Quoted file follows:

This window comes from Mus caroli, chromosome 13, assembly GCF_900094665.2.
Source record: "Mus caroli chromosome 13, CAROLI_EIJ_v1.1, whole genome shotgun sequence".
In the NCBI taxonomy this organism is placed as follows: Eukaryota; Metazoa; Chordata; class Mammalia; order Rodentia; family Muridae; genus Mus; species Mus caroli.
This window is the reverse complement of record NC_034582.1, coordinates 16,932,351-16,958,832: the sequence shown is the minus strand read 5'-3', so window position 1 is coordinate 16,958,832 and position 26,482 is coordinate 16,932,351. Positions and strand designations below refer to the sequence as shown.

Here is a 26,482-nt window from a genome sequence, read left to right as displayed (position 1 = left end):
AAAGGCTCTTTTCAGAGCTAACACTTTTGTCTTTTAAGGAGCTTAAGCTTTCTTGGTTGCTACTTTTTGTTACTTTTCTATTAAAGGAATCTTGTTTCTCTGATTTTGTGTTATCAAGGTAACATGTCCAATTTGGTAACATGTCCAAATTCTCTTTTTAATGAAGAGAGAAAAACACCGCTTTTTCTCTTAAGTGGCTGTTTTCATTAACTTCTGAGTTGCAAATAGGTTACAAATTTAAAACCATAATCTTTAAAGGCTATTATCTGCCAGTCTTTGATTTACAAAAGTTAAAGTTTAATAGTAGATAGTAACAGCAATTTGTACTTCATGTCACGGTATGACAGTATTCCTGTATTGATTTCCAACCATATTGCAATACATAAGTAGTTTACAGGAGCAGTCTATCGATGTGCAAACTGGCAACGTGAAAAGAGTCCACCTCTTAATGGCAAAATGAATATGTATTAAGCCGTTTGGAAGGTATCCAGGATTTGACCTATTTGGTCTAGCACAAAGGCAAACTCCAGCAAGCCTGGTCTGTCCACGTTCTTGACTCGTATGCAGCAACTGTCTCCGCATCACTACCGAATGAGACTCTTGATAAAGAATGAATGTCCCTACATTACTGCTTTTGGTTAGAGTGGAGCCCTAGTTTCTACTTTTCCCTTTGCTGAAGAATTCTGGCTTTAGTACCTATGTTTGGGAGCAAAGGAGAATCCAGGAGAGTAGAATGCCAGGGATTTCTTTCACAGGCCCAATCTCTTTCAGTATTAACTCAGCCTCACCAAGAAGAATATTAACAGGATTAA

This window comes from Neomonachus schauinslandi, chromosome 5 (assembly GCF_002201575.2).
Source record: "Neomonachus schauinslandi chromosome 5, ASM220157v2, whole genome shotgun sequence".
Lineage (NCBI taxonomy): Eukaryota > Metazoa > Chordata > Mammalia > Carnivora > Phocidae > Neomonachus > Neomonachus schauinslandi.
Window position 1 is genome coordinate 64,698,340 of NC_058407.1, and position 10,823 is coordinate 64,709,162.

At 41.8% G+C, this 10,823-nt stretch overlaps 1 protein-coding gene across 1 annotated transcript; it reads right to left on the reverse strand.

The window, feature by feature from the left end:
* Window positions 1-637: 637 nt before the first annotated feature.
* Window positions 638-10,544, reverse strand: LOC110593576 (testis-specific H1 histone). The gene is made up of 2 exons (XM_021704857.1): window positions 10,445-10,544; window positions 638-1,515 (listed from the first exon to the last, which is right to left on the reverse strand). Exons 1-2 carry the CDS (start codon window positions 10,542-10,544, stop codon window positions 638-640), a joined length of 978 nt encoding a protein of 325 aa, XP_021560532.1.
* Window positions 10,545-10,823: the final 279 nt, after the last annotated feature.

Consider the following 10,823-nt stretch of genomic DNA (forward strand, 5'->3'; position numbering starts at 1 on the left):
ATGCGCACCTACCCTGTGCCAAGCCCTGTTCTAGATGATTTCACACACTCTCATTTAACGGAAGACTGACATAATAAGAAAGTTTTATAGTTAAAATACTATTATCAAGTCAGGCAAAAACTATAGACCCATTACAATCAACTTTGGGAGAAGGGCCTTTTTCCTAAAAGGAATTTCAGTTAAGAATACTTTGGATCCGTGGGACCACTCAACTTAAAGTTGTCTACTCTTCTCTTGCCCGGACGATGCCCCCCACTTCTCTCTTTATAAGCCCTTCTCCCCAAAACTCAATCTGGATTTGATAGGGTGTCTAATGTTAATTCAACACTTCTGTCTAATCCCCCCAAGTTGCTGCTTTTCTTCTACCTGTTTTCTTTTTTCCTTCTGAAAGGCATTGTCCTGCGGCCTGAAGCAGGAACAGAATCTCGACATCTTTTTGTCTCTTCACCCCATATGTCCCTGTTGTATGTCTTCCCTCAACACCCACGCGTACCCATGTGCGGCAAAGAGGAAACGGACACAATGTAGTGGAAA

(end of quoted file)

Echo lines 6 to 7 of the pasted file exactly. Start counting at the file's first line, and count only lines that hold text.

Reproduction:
AAAGGCTCTTTTCAGAGCTAACACTTTTGTCTTTTAAGGAGCTTAAGCTTTCTTGGTTGCTACTTTTTGTTACTTTTCTATTAAAGGAATCTTGTTTCTCTGATTTTGTGTTATCAAGGTAACATGTCCAATTTGGTAACATGTCCAAATTCTCTTTTTAATGAAGAGAGAAAAACACCGCTTTTTCTCTTAAGTGGCTGTTTTCATTAACTTCTGAGTTGCAAATAGGTTACAAATTTAAAACCATAATCTTTAAAGGCTATTATCTGCCAGTCTTTGATTTACAAAAGTTAAAGTTTAATAGTAGATAGTAACAGCAATTTGTACTTCATGTCACGGTATGACAGTATTCCTGTATTGATTTCCAACCATATTGCAATACATAAGTAGTTTACAGGAGCAGTCTATCGATGTGCAAACTGGCAACGTGAAAAGAGTCCACCTCTTAATGGCAAAATGAATATGTATTAAGCCGTTTGGAAGGTATCCAGGATTTGACCTATTTGGTCTAGCACAAAGGCAAACTCCAGCAAGCCTGGTCTGTCCACGTTCTTGACTCGTATGCAGCAACTGTCTCCGCATCACTACCGAATGAGACTCTTGATAAAGAATGAATGTCCCTACATTACTGCTTTTGGTTAGAGTGGAGCCCTAGTTTCTACTTTTCCCTTTGCTGAAGAATTCTGGCTTTAGTACCTATGTTTGGGAGCAAAGGAGAATCCAGGAGAGTAGAATGCCAGGGATTTCTTTCACAGGCCCAATCTCTTTCAGTATTAACTCAGCCTCACCAAGAAGAATATTAACAGGATTAA

This window comes from Neomonachus schauinslandi, chromosome 5 (assembly GCF_002201575.2).